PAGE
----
In the meantime, both Jews and Arabs were living in Palestine. In 1920 the Arabs started to attack Jews in Pogroms, or a campaign of violence led by Haj Amin, which the British did nothing about. It was commonly known that the Arab villages were "infested with agitators" who were inciting the population to attack Jews. There was no public statement or warning of punitive action by the government to stop this from happening. When London asked about it, the locals replied that it was under control, and it wasn't. Seventeen Jews were killed by Arab mobs in the streets of Jaffa under the nose of the British authority. A British soldier descibed the situation in the London Journal New Statesman and Nation, September 20, 1936 that when they were on guard, the Arabs came to blow things up and they were forbidden to fire at them, but could only fire into the air so they could escape. They couldn't chase after them. Instead, they had to pick up every spent cartridge-case to turn into their officers.
The British proclaimed theirWhite Paper in 1939 which discontinued the Zionist goal. After allowing in 75,000 more Jews into Palestine in the next 5 years, they would close the gates to them. This would allow the creation of a semi-dependent Arab state, completing the British pan-Arab dream in the Middle East. However, the dying League of Nations rejected this as inconsistent with the Mandate.
November 29, 1947 was the day the U.N. recommended the partition of Palestine into an Arab and a Jewish state. The piece the Jews were to receive was very small. The area of about 6,000 square miles and was about half of western Palestine and included the semi-arid Negev. The Arabs were offered 7/8 of the total area of Palestine on both sides of the Jordan River. All this had been first promised to be the Jewish National Home.
The 7 Arab states in 1947, Egypt, Iraq, Syria, Lebanon, Saudi Arabia, Yemen and Transjordan had land 230 times larger than the Jewish state with a population 60 times that of the Jews, who numbered about a little more than half a million, or about 600,000, the same amount Moses left Egypt with. When Israel had fallen in 70 CE, Josephus, famous Jewish historian working for the Romans, figured the population was near 7 million Jews.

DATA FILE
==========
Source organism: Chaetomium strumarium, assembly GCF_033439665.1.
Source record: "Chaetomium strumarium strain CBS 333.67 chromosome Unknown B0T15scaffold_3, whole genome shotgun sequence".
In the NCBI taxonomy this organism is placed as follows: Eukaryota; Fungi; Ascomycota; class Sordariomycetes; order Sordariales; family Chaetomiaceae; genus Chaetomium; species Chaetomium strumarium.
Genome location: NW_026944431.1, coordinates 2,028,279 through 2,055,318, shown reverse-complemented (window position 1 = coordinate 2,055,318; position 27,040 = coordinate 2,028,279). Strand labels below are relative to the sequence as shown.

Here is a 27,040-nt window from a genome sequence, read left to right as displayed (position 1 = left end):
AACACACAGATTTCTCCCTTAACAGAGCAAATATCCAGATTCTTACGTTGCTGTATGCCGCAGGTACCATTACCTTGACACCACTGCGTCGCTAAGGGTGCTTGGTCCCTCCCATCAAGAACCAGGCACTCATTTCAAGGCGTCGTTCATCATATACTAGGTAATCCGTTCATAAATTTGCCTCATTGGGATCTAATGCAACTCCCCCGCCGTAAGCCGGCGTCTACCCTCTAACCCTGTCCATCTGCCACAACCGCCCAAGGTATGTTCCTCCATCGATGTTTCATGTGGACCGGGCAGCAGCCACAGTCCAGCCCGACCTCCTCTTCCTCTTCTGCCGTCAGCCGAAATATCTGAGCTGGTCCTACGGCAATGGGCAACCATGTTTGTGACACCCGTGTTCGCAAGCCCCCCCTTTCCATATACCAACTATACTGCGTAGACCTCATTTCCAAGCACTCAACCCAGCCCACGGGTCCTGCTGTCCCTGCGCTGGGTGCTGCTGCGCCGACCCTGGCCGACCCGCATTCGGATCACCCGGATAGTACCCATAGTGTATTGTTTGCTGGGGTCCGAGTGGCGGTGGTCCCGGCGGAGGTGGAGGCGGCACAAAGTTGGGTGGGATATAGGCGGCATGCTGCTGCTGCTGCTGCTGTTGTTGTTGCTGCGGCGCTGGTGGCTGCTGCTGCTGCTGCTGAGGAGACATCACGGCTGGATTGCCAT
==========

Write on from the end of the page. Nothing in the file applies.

The Arabs refused to share the land with the Jews, and invoked the memories of the Mongol massacres and the Crusaders in their whipping up of emotions of their followers. On top of this, the Arabs refused to set up their Arab state. Therefore the British, who were still governing Palestine under the Mandate, refused to carry out the U.N. ruling to implement the partition plan and that they would do all they could to prevent the birth of the Jewish state. Everything was left in disorder. The end of the Mandate was May 15, 1948, and that's when Israel was declared a state. Weizmann served as president until his death in 1952.
Jordan, an Arab Hashemite State, was created in 1946. It had originally been called Transjordan in 1921 and accepted as such in 1922. It was founded on the original promised Jewish National Home.
Feisal and Weizmann started off well with a desire to live together in peace. The British did their best to disrupt the possibility and did so for their own personal goals. Had the Arab and the Jew been left to their own devices, peace may have come about. Again, peace is in the hands of the United Nations. Will they make the right decisions or will personal aims be in the way?
Battleground, Fact and Fantasy in Palestine by Samuel Katz